Want to know How to Cut a Pineapple the easy way? This quick, hassle-free tutorial will have you munching perfect pineapple spears, chunks, or rings in just a few minutes!
Easy Tutorial: How to Cut a Pineapple
Ah, the sweet and tangy taste of pineapple! We love some juicy pineapple around here, and I use it for quite a few recipes on the blog, from Pineapple Banana Bread to Pineapple Coconut Bars. But for the longest time, I just bought pre-cut pineapple from the produce section. Yes, it’s a time-saver, but the real issue was that I just didn’t know how to cut up my own!
Eventually (when my grocery store had fresh whole pineapple for $1.99, while the ready-to-go kind was $5.69 – ouch) I bit the bullet and decided to learn how to cut pineapple myself. And guess what? It was super easy! So I made this quick tutorial, showing the steps in order and answering some common questions about this bold and flavorful fruit. Let’s dive in!
Is Canned Pineapple as Healthy as Fresh?
Before we delve into cutting a fresh pineapple, let’s talk about fresh pineapple’s more easy-to-work-with cousin, canned pineapple. You might wonder about the health benefits of canned pineapple vs. fresh. Truth is, while canned pineapple can be convenient, fresh pineapple is generally considered more nutritious.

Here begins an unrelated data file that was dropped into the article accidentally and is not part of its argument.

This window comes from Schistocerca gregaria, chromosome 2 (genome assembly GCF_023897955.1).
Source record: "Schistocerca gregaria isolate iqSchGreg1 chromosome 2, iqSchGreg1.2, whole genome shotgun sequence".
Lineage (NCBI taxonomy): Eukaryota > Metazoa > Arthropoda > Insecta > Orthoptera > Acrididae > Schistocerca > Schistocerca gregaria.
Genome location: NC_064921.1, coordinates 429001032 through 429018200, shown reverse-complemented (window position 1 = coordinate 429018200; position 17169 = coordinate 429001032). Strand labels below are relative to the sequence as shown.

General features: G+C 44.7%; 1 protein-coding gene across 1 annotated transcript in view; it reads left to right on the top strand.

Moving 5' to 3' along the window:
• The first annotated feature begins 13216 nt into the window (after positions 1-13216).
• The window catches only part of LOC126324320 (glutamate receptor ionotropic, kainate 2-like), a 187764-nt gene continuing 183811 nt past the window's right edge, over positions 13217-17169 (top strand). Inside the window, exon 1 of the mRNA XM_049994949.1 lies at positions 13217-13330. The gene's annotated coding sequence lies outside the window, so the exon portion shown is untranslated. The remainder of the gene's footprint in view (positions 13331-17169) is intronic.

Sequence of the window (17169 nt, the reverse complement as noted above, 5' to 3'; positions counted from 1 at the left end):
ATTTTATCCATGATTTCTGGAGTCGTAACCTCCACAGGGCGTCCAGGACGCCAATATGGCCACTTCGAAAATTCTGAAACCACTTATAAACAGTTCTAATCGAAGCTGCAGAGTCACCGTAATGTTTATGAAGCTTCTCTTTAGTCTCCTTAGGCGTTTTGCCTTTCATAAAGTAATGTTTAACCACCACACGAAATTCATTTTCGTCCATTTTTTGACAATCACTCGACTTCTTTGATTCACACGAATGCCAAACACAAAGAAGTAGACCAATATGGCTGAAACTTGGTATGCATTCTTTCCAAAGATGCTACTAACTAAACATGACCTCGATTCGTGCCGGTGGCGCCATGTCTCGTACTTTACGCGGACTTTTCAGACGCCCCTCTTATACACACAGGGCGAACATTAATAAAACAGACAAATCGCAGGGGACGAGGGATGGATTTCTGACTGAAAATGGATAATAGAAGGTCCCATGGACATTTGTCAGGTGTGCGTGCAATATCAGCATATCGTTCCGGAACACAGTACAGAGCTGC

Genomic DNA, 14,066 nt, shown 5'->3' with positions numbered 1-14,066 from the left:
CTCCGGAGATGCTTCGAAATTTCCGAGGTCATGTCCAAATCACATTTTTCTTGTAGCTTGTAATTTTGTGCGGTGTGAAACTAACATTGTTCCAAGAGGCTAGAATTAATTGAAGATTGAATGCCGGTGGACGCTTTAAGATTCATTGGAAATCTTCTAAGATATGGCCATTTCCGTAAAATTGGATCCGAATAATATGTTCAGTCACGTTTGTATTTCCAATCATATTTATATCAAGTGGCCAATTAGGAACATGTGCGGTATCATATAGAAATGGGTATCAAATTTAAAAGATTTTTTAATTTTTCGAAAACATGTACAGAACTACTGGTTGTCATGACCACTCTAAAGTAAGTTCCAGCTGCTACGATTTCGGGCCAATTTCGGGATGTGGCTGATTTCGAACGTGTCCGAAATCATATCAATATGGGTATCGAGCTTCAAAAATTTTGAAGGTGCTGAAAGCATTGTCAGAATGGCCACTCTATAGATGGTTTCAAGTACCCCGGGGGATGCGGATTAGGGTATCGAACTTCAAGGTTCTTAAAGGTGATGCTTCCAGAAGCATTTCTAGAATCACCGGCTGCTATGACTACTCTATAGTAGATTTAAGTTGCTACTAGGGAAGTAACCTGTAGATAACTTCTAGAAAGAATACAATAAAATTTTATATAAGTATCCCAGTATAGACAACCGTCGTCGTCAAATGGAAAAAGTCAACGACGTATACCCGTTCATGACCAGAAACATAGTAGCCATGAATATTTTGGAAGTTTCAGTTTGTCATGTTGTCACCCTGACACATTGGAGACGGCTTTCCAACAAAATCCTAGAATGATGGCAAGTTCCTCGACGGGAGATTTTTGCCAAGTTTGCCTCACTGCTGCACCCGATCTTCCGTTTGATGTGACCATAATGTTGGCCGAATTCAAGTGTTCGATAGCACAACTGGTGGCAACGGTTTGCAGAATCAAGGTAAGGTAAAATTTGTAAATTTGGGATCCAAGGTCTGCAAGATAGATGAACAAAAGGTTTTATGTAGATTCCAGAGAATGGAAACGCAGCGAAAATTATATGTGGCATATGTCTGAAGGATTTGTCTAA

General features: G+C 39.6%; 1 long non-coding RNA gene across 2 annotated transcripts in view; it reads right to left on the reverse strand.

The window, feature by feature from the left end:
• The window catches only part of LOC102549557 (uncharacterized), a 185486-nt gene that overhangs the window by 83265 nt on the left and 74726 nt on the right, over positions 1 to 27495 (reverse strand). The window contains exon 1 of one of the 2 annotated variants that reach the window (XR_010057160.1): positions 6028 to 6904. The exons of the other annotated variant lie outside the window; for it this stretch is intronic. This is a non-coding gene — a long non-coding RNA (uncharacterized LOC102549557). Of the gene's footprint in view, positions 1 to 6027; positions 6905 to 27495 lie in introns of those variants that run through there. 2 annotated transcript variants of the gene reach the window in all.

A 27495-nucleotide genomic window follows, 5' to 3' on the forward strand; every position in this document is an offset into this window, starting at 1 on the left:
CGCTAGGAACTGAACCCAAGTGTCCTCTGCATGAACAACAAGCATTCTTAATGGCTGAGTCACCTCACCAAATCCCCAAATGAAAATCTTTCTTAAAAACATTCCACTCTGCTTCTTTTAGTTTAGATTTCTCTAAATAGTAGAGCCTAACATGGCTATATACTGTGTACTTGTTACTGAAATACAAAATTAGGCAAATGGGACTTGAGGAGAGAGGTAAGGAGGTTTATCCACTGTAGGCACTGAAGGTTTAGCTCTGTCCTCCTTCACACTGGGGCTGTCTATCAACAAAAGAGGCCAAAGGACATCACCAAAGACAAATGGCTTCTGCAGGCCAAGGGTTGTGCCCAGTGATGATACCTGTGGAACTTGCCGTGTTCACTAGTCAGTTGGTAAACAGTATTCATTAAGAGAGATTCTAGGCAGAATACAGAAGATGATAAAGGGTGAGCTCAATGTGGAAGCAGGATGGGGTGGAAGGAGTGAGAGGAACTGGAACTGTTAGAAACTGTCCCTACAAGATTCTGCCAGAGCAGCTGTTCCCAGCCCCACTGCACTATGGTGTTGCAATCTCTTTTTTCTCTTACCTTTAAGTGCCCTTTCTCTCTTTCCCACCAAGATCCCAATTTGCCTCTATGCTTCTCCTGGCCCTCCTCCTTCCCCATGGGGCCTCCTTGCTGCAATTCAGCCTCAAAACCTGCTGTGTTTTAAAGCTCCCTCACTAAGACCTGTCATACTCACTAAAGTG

Why? The canning process can affect pineapple’s nutrient density – for example, canned pineapple does contain vitamin C, but only about 60% of the vitamin C in fresh pineapple. It may also have added sugar, so keep that in mind, as well. Opting for fresh pineapple ensures you enjoy all its natural goodness, including essential vitamins, minerals, and enzymes. (However, I’m no hater! Canned pineapple is still a great ingredient with a lot of fruity benefits and flavor. I use it for One-Bowl Pineapple Upside Down Cakes!)
Who Should Not Eat Pineapple?
This headline might surprise you a bit, since most of us tend to think of fresh fruit as healthy, full stop. But actually, for some people, it may not be a good fruit option. People with certain medical conditions or sensitivities should eat pineapple sparingly, or avoid eating it altogether.
This includes folks who might be allergic to pineapple, those who are negatively affected by its acidity, and people taking certain antibiotics, blood thinners, insomnia medications, and other prescriptions. The main issue is bromelain, a natural substance in pineapple that can trigger allergic reactions and interact with medications. If you are concerned that you may fall into one of these groups, be sure to check with your healthcare provider before adding pineapple to our menu!
How to Cut Up a Pineapple
Okay, let’s get into the tutorial. Here’s my totally-easy, no-frills method for cutting up a pineapple quickly. This only takes about 5 – 10 minutes. Be sure you have a good sharp knife, and let’s do this!
Step 1: Chop Off the Top and Bottom.
To begin, lay the pineapple sideways on a fruit-and-veggie cutting board (not a cutting board reserved for meats). Slice off the leafy top and the woody bottom, creating a stable base for the fruit.